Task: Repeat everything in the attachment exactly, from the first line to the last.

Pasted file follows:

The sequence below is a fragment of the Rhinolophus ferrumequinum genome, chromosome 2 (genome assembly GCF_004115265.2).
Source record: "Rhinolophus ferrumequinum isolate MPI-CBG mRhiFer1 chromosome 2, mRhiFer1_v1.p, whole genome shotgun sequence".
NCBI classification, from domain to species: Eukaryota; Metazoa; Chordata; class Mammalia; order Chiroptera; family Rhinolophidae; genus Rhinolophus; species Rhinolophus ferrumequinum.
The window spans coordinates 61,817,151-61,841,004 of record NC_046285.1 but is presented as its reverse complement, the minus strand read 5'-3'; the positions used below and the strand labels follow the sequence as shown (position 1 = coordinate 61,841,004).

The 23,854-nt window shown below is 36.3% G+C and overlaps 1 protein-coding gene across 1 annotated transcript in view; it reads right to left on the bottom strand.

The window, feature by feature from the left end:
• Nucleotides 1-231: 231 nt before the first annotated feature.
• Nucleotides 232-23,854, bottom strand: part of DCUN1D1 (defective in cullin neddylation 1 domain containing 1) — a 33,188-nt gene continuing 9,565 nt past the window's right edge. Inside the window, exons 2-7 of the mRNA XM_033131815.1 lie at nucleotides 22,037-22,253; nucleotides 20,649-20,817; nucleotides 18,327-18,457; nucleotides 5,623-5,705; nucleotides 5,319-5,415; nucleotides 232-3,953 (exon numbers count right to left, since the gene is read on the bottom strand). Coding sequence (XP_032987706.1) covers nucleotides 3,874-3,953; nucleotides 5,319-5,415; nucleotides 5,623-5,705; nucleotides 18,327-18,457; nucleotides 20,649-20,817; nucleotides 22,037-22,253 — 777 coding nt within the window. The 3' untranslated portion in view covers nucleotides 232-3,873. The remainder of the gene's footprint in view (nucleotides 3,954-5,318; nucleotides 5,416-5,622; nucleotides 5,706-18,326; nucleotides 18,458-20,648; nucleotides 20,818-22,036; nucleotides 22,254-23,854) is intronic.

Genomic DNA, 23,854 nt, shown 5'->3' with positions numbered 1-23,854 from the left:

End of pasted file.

The sequence below is a fragment of the Rhinolophus ferrumequinum genome, chromosome 2 (genome assembly GCF_004115265.2).
Source record: "Rhinolophus ferrumequinum isolate MPI-CBG mRhiFer1 chromosome 2, mRhiFer1_v1.p, whole genome shotgun sequence".
NCBI classification, from domain to species: Eukaryota; Metazoa; Chordata; class Mammalia; order Chiroptera; family Rhinolophidae; genus Rhinolophus; species Rhinolophus ferrumequinum.
The window spans coordinates 61,817,151-61,841,004 of record NC_046285.1 but is presented as its reverse complement, the minus strand read 5'-3'; the positions used below and the strand labels follow the sequence as shown (position 1 = coordinate 61,841,004).

The 23,854-nt window shown below is 36.3% G+C and overlaps 1 protein-coding gene across 1 annotated transcript in view; it reads right to left on the bottom strand.

The window, feature by feature from the left end:
• Nucleotides 1-231: 231 nt before the first annotated feature.
• Nucleotides 232-23,854, bottom strand: part of DCUN1D1 (defective in cullin neddylation 1 domain containing 1) — a 33,188-nt gene continuing 9,565 nt past the window's right edge. Inside the window, exons 2-7 of the mRNA XM_033131815.1 lie at nucleotides 22,037-22,253; nucleotides 20,649-20,817; nucleotides 18,327-18,457; nucleotides 5,623-5,705; nucleotides 5,319-5,415; nucleotides 232-3,953 (exon numbers count right to left, since the gene is read on the bottom strand). Coding sequence (XP_032987706.1) covers nucleotides 3,874-3,953; nucleotides 5,319-5,415; nucleotides 5,623-5,705; nucleotides 18,327-18,457; nucleotides 20,649-20,817; nucleotides 22,037-22,253 — 777 coding nt within the window. The 3' untranslated portion in view covers nucleotides 232-3,873. The remainder of the gene's footprint in view (nucleotides 3,954-5,318; nucleotides 5,416-5,622; nucleotides 5,706-18,326; nucleotides 18,458-20,648; nucleotides 20,818-22,036; nucleotides 22,254-23,854) is intronic.

Genomic DNA, 23,854 nt, shown 5'->3' with positions numbered 1-23,854 from the left: